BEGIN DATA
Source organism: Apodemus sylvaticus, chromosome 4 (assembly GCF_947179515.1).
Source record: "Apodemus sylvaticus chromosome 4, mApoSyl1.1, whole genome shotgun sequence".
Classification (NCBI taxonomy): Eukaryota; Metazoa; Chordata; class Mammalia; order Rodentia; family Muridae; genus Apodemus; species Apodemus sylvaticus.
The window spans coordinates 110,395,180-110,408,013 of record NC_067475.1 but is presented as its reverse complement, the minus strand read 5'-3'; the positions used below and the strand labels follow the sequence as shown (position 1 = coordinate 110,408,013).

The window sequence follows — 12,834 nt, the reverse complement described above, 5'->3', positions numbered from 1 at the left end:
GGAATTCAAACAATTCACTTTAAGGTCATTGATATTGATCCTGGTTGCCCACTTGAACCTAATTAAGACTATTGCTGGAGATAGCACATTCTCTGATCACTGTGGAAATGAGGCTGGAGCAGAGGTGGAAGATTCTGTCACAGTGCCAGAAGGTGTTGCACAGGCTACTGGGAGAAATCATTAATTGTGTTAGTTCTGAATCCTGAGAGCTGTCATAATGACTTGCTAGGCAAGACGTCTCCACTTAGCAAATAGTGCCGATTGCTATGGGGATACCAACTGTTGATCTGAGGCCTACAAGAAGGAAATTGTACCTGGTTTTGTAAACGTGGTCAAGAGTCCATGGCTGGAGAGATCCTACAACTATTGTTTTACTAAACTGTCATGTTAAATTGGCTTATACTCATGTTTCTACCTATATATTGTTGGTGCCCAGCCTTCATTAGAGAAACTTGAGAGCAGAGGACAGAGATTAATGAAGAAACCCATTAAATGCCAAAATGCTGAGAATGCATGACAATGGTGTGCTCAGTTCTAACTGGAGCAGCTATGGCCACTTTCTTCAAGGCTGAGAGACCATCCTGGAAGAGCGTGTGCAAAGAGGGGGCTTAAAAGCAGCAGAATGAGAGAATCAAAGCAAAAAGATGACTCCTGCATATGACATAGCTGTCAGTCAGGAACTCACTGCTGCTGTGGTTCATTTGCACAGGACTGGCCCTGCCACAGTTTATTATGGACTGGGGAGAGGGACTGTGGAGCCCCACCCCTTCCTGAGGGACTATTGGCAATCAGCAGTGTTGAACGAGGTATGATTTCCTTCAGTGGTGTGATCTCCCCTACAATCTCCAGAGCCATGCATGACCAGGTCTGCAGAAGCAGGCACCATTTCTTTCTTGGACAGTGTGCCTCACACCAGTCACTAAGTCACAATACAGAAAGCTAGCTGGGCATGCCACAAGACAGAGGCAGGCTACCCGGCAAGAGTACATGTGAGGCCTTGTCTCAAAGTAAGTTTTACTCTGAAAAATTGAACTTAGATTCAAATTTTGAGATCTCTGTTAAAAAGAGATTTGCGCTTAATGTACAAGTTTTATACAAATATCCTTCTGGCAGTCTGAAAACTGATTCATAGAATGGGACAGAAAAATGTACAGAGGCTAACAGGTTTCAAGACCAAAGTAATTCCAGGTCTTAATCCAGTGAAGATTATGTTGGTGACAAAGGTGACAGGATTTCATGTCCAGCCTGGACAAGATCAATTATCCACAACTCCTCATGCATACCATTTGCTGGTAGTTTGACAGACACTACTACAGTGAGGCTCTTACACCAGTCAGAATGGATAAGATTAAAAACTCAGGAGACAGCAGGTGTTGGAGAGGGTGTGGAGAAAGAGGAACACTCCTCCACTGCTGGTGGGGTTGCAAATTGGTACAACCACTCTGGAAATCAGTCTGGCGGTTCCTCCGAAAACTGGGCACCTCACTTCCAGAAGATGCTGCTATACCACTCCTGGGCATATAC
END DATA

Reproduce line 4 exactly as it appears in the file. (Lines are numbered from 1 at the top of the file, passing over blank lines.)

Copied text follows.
The window spans coordinates 110,395,180-110,408,013 of record NC_067475.1 but is presented as its reverse complement, the minus strand read 5'-3'; the positions used below and the strand labels follow the sequence as shown (position 1 = coordinate 110,408,013).